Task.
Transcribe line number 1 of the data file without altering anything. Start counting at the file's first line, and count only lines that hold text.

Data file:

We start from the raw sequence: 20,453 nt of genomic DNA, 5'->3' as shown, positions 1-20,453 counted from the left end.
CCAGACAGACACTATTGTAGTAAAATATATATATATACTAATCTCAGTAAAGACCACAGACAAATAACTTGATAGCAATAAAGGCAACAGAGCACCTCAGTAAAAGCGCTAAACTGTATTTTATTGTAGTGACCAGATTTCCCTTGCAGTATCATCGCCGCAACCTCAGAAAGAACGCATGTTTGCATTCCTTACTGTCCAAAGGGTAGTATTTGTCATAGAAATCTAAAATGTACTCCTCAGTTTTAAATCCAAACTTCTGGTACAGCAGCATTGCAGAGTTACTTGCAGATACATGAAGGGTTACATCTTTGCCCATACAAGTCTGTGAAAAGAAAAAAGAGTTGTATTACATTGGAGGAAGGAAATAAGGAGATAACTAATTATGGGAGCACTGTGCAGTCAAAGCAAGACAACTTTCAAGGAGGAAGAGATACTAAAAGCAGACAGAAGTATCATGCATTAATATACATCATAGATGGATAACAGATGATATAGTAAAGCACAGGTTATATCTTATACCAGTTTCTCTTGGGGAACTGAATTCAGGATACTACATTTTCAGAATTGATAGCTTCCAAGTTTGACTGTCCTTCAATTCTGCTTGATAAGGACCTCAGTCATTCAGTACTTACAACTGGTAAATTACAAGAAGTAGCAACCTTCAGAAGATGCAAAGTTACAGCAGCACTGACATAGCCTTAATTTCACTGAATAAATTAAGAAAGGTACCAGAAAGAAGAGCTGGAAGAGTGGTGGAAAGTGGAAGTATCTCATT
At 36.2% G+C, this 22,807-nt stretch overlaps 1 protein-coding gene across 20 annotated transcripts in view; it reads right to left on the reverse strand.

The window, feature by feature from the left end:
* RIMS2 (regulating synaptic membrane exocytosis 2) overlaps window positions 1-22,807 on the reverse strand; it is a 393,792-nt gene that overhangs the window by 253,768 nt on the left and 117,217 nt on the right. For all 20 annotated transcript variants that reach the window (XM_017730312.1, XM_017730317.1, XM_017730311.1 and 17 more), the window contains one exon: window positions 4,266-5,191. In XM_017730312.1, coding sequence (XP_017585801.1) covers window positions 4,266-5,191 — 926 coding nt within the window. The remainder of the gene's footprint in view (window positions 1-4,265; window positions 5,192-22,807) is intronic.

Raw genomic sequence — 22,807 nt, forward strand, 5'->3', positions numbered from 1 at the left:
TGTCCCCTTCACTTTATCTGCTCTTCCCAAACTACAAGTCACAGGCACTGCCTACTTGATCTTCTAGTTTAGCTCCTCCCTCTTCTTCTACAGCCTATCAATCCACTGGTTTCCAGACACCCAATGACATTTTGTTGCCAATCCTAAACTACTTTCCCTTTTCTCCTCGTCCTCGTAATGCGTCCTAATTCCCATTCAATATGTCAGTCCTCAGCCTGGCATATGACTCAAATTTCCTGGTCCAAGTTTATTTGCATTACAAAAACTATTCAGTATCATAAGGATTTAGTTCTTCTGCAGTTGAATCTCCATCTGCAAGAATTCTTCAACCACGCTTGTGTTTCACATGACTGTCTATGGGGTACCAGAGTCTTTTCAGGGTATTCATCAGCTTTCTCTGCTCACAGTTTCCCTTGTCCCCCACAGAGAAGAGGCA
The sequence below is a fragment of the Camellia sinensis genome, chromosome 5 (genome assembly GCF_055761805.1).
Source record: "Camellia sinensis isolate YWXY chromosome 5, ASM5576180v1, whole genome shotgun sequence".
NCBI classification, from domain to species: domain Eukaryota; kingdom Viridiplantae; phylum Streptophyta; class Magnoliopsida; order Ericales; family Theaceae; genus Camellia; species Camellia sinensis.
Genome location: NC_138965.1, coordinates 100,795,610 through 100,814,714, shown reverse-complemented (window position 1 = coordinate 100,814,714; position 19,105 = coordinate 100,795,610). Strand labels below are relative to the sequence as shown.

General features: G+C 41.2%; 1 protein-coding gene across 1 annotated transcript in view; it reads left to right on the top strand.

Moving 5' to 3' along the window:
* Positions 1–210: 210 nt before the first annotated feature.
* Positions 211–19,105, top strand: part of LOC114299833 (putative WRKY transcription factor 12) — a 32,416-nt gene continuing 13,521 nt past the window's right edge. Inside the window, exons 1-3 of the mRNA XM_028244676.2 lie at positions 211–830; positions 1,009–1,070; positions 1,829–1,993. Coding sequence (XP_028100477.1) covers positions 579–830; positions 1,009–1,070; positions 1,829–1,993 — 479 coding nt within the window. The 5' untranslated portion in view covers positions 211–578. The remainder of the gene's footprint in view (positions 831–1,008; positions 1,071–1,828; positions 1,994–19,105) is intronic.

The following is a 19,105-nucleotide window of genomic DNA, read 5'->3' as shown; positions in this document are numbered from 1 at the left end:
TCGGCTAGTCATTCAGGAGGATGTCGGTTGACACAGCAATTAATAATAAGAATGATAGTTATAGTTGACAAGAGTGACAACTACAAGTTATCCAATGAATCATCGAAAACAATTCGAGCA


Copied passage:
We start from the raw sequence: 20,453 nt of genomic DNA, 5'->3' as shown, positions 1-20,453 counted from the left end.